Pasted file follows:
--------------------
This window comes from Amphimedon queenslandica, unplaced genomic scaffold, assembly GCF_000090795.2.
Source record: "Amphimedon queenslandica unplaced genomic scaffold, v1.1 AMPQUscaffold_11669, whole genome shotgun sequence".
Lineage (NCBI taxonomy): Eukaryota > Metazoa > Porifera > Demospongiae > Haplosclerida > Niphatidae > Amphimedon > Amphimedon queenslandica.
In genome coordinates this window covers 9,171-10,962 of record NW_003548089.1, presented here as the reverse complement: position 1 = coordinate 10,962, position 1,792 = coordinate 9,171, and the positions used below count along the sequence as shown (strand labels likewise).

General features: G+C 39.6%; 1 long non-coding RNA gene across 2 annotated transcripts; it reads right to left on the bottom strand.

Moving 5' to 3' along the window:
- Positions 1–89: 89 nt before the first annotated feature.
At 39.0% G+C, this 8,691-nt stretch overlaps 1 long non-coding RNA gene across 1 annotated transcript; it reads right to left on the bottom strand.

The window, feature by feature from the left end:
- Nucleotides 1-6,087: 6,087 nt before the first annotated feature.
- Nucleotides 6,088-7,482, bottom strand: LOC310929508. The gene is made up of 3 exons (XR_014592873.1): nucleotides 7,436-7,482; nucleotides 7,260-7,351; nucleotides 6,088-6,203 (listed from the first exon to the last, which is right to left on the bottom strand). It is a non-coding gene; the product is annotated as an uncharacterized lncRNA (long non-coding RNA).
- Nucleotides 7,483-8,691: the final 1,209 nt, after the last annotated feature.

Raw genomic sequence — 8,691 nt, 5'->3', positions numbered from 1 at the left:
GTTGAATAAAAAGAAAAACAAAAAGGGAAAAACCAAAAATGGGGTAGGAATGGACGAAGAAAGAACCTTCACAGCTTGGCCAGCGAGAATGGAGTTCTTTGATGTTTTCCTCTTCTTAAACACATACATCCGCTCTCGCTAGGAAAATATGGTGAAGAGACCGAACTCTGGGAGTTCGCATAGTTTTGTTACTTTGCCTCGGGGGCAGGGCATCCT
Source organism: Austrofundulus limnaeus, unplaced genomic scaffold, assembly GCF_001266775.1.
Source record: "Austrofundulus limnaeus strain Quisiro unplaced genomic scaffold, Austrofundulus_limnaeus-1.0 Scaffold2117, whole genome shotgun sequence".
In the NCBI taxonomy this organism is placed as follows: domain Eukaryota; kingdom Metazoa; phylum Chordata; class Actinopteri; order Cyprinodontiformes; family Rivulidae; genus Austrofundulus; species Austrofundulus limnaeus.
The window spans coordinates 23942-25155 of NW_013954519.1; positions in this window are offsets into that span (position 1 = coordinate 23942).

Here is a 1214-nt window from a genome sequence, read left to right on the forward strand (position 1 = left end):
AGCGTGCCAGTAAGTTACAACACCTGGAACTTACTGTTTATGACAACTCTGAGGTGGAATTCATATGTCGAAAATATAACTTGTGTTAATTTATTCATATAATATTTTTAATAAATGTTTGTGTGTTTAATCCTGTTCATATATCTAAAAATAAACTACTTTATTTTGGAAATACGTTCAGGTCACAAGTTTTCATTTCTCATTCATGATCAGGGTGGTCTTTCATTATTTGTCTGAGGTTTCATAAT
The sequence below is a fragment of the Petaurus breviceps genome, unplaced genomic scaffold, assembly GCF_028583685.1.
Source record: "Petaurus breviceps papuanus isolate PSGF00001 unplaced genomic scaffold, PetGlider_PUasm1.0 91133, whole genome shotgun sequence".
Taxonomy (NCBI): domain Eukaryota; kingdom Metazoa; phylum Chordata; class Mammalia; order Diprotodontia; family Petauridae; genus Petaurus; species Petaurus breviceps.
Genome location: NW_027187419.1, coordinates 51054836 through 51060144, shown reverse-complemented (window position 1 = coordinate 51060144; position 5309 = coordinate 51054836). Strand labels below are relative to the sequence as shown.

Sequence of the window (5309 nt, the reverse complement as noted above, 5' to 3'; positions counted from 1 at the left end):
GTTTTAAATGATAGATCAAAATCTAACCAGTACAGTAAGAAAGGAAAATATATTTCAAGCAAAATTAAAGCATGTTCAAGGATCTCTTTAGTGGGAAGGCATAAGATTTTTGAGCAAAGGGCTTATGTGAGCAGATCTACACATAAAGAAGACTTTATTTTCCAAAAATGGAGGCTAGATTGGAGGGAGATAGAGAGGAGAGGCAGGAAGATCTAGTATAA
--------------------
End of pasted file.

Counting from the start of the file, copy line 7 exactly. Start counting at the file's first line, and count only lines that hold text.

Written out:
- Positions 1–89: 89 nt before the first annotated feature.